Wednesday, February 4, 2009

Bright Earth - a must read

A while back on my former blog, I posted about getting a copy of Finlay's Color and how excited I was about it. Well, let's revisit that. I finally gave it up on page 258 (out of 302). There was just too, too much of "cute".

Frederico Buskak in his little boat wandering among the Greek isles looking for a home, how excited he must have been to come with his little bag of colors to the shores of Venice.

I made that up of course, but damn I hate that kind of stuff. Once maybe, but such passages increased in number as the book went on. Does the author think that people without imaginations read books like this one? I can do my own imagining, and do it when I care to do it. If that stuff had been edited out, the book would have likely been a lot shorter--oh and there was the young Greek girl pining for her absent lover by means of charcoal on a wall. And!! And!! Finlay spends a large chunk of the book on Australian Aboriginal paintings and makes them sound incredibly interesting--however, among the 21 plates, there is not one example. And "lake", though mentioned often, is not in the index, etc., etc. Grrrr.

Anyway, in my first post about that book, our David Kearns commented that I might enjoy Bright Earth by Philip Ball. A long time ago I had that book on a list, but it never got bought. So, to celebrate turning in my proposal I bought it. NOW this one is a book worth reading!

Here is Ball on why color's use and its theory should go hand in hand:
But only by appreciating the why [of how color comes into being] can one truly understand the social and technological factors that brought these colors onto the palette. Moreover, some basic facts about color mixing have a strong bearing on the uses to which painters have put their pure and shining pigments (whether they knew it or not). . . . I should reprise my assertion that in the end the differentiation between the two is only a relatively modern idea. I feel sure that Leonardo would have damned any book that claimed to speak of color without explaining it.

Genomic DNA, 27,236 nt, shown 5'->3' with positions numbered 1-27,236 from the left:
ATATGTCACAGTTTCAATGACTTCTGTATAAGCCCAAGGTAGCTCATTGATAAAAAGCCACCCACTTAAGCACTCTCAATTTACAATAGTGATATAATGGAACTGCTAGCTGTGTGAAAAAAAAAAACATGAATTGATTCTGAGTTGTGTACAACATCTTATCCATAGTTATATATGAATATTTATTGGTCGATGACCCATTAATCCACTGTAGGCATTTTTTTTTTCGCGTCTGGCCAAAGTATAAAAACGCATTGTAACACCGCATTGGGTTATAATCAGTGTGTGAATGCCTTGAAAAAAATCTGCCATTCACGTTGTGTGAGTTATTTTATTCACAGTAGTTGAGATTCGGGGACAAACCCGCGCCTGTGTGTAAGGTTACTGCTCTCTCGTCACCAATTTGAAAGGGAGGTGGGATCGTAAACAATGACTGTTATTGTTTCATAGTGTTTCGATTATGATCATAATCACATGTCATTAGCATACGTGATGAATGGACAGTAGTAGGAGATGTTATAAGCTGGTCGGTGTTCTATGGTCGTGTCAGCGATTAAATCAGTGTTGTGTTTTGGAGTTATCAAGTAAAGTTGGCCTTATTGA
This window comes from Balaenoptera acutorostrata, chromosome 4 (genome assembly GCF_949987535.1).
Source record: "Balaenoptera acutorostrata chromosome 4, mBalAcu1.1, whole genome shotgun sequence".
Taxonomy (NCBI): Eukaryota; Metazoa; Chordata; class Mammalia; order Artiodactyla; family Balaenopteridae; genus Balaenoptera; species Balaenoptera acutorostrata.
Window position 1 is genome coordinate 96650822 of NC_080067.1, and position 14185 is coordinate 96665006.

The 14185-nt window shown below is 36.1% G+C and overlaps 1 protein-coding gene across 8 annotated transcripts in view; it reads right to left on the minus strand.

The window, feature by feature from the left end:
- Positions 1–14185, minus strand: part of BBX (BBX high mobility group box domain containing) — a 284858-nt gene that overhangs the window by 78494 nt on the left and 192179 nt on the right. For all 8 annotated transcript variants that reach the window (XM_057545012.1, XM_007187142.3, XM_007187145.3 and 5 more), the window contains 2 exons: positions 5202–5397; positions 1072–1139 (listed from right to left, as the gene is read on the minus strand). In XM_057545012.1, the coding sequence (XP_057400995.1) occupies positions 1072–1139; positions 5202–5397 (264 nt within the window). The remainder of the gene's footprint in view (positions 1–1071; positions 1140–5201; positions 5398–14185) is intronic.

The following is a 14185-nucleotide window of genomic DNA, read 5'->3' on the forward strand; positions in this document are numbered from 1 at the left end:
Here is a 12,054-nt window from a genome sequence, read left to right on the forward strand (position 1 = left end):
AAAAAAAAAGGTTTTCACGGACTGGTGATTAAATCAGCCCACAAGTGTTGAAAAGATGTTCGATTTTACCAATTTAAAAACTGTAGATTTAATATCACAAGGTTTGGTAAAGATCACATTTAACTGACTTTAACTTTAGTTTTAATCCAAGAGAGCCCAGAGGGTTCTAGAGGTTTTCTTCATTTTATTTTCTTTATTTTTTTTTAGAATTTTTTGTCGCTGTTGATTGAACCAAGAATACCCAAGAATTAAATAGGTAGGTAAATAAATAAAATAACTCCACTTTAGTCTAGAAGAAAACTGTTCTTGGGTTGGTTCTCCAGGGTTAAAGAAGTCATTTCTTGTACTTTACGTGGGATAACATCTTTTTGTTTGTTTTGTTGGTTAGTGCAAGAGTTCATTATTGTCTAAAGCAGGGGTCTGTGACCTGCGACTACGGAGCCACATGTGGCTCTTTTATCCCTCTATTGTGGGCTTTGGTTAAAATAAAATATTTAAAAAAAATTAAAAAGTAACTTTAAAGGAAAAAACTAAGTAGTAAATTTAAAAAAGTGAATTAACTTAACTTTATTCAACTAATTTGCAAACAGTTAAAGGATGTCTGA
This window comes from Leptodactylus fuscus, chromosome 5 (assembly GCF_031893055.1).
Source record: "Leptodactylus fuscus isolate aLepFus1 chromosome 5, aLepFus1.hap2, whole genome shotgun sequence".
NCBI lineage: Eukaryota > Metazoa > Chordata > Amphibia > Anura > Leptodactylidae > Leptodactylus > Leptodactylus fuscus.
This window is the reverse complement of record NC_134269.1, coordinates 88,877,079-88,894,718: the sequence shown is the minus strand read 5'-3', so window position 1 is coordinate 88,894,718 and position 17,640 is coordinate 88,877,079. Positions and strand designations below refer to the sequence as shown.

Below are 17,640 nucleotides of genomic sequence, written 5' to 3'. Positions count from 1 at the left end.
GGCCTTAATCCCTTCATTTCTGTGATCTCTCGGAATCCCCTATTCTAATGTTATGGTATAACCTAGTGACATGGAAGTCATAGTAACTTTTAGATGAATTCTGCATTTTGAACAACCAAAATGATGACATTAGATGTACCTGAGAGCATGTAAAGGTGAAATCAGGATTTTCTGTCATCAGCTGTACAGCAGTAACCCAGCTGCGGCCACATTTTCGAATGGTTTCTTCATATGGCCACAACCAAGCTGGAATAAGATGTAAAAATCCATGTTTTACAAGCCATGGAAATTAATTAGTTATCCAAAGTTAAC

Bright Earth: Get a copy!


  1. Strange thing about color is the odd unexplainable associations- the stuff that is hard to explain theoretically. For instance, when I play music (I play guitar), and I am in the key of A, it feels RED, always has, E is green (a fifth away interestingly), D is blue, but the associations end there for me... G is not orange for me, nor yellow... Also when mixing paint, I frequently try to feel the "flesh" of the material, and look to use color to add a certain kind of character that only an organism could have- like adding orange to green to make it more earthlike. I'll try to get that book though- I've heard of it a few times before as well....

    Nice to have found your new blogspot Clair!

  2. What you have Curtis is called "hearing in color". It's uncommon but apparently not bizarrely so. ENJOY it! I sense that certain chords are dark, but that's about as far as my primitive hearing goes! lol

  3. synthesisia....?
    Dave Hickey says there are two camps to art criticism: the ones who rely on literary analogy (what does the work mean?) versus musical analogy (what does the work actually do?). I prefer the musical.....not that I'm disinterested in content, but without an engaging vehicle what's the point?

    Clair-glad you are enjoying B.E. A painter friend who recommended it to me last summer after warned me of the perils of that Finlay book which he had also just red...I'd given some thought to checking that one out, but now I think I'll definitely skip it!